Opinion: savings rates are so rubbish that NOT investing is the riskier move

Opinion: savings rates are so rubbish that NOT investing is the riskier move

The financial regulator is right to be concerned at the rise in riskier investing, but ignoring investing entirely is a far bigger risk.

John Fitzsimons

Investing and pensions

John Fitzsimons
Updated on 17 April 2022

There’s no escaping the fact that investing is a riskier business than simply sticking your money in a cash savings account.

Markets go up and down, and that means that while some investments will see you make money, others may mean that you lose some cash.

There’s been plenty of chat about how risky investment is, particularly the risk associated with certain assets beyond the traditional stocks and shares.

But ultimately it may be that ignoring investing altogether is a riskier move than backing some form of asset.

Are young people gambling with their cash?

The Financial Conduct Authority (FCA), the main financial regulator, has made it clear that it’s concerned about how some investors ‒ young people in particular ‒ are investing their cash.

Last year it published some interesting research around self-directed investors, those people who choose for themselves where to put their money rather than tasking a financial adviser with making those decisions.

What was clear from that research is that self-directed investors tend to have a lot of confidence about what they are doing, and where they are putting their money, even if their actual understanding of investing itself is pretty limited.

For example, it found that almost half (45%) do not view ‘losing some money’ as a potential risk with investing, which let’s face it is a pretty fundamental downside to any investment, whether that’s stocks and shares or something more exotic.

What’s more, while younger people are increasingly drawn to those exotic investments ‒ especially cryptocurrencies ‒ the FCA recognised that the type of people trying investment apps is becoming more diverse, with self-directed investors skewing more female, younger and more likely to be from a BAME background than the ‘traditional’ investor set.

The fear of missing out

I’m not sure, at 38, whether I count as a ‘young’ investor anymore, but I can certainly attest to the power of FOMO, or the fear of missing out.

My own personal mantra when it comes to investing is not to invest in anything I don’t really understand, and when it comes to cryptocurrencies, try as I might I just don’t really get it.

In normal times, that’s been good enough.

But I’d be lying if I said I hadn’t been tempted to finally bite the bullet and get into Bitcoin, Ethereum or goodness know what cryptocurrency over the last few months, having seen the jumps in the apparent value of them.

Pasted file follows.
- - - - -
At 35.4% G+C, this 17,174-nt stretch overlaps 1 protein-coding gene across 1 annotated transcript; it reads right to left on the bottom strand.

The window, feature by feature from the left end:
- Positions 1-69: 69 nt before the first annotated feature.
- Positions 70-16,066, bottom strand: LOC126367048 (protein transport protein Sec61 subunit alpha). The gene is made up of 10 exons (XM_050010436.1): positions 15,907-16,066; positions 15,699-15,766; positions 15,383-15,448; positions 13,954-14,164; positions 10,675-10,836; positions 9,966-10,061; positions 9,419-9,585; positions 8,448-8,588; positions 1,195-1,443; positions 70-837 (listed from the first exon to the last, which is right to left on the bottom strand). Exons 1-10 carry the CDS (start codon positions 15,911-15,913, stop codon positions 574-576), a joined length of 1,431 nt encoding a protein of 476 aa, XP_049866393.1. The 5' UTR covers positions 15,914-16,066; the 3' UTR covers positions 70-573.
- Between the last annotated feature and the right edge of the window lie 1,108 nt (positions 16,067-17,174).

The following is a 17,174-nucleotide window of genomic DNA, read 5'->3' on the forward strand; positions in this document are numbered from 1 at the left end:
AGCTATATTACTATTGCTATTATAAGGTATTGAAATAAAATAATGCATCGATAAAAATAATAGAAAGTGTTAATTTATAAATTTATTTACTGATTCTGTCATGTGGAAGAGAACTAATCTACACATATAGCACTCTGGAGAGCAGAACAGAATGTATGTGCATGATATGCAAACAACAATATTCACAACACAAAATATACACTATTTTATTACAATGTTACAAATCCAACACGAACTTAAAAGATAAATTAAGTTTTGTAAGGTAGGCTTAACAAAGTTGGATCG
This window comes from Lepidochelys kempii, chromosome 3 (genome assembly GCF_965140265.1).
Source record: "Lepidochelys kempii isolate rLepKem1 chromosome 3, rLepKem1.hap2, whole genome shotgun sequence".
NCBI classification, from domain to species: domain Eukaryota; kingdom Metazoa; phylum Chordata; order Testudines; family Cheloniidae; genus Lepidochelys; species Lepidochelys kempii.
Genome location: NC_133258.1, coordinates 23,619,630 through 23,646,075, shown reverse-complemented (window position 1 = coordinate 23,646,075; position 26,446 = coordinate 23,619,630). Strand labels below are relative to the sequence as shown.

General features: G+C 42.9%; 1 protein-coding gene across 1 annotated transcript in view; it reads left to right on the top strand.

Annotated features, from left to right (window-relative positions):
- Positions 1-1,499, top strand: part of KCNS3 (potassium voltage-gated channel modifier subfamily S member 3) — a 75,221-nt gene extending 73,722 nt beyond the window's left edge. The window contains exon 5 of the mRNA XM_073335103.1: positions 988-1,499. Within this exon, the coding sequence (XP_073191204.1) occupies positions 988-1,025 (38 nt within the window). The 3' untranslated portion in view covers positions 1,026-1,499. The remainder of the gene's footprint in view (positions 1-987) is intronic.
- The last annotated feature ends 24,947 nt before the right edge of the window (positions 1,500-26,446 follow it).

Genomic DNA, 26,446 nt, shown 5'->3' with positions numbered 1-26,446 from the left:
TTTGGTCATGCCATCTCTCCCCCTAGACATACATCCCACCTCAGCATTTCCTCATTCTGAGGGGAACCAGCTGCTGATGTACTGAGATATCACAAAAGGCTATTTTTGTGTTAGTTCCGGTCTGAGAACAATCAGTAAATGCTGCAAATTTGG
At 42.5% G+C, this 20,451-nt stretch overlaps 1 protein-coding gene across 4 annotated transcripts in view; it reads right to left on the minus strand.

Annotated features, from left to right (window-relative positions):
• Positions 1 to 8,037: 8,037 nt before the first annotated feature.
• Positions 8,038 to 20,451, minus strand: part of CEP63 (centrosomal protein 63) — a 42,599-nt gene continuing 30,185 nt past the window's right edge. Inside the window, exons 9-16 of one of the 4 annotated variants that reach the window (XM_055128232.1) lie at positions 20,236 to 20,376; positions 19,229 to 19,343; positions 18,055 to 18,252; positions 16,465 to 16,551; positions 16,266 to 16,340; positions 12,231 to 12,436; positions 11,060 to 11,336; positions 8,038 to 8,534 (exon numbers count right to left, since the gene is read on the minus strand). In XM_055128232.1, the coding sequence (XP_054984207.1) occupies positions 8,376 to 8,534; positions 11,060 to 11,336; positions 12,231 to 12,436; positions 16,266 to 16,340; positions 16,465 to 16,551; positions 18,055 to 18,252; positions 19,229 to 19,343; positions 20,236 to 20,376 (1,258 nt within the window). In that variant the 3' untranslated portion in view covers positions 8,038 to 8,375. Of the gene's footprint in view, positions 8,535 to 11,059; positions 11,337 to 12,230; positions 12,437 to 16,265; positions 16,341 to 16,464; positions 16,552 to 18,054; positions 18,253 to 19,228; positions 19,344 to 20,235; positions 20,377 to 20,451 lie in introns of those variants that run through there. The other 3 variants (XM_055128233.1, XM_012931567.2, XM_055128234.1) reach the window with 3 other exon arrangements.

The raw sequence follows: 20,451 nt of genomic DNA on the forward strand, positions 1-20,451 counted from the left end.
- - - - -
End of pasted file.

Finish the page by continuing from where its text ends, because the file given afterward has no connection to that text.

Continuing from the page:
I’ve found myself thinking about it in much the same way I might a (large) gamble. I’ll just stick £100 or so in, if it all goes wrong that’s not a disaster, but just think of the possible gains!

That’s not exactly how I approach investing in an ISA though, where it’s a bit more measured.

An awful lot of younger people, unable to spend their money in the usual ways over the last year, may have seen those jumps in Bitcoin value, tweets about it from 'influencers', and thought "Stuff it, I'll have a go".

And that could just as easily be a costly mistake as a killer decision.

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Time to ride it out

It’s absolutely right for the FCA to highlight the fact that some investors, particularly those who are new to it, may not fully understand the risks involved in what they are doing.

Clearly, it’s very important that anyone investing ‒ no matter what they are putting their money into ‒ understands that there is a chance they will lose their money.

But let’s be frank, if ever there is a time when putting a few quid into a potentially risky asset makes sense, it’s when you are young.

After all, if it’s a disaster then you have plenty of time to repair the damage before you need that cash in your later years.

It’s far scarier for those nearing retirement to turn their backs on stocks and shares, and embrace something like crypto, than someone in their early 20s who fancies trying their hand at investing.

It’s also incredibly positive that more young people are even thinking about investing, even if they are nowhere near as on top of the pros and cons as they should be.

All too often people only realise that they should be putting some money aside when it’s too late, when they reach their 40s and realise they haven’t actually saved any money for later life, with the investment markets and pensions remaining a complete mystery.

It has to be a positive that for the current generation of young people, there is less of a social stigma around thinking about your money and investing.

Don't stick to cash

Because the reality now is that ignoring investments entirely, and opting to stick with cash savings, is a much bigger risk.

Sure, you won’t lose any money, but have you seen the interest rates on offer? You have no chance of beating inflation, meaning the value of the money you put aside is slowly eroded away.

Having some money in cash is sensible, so long as you can easily access it in a time of need.

But beyond that, it’s clearly a good idea to put some serious thought into investing. Just be aware of the limits of your own knowledge ‒ if you aren’t particularly hot on the markets, then sticking to tracker funds rather than backing a crypto because someone famous tweeted about it is a better course of action. 

What do you think? Have you decided to start investing, or increase your investments, in the last year due to low savings rates? Let us know your thoughts in the comments section below.

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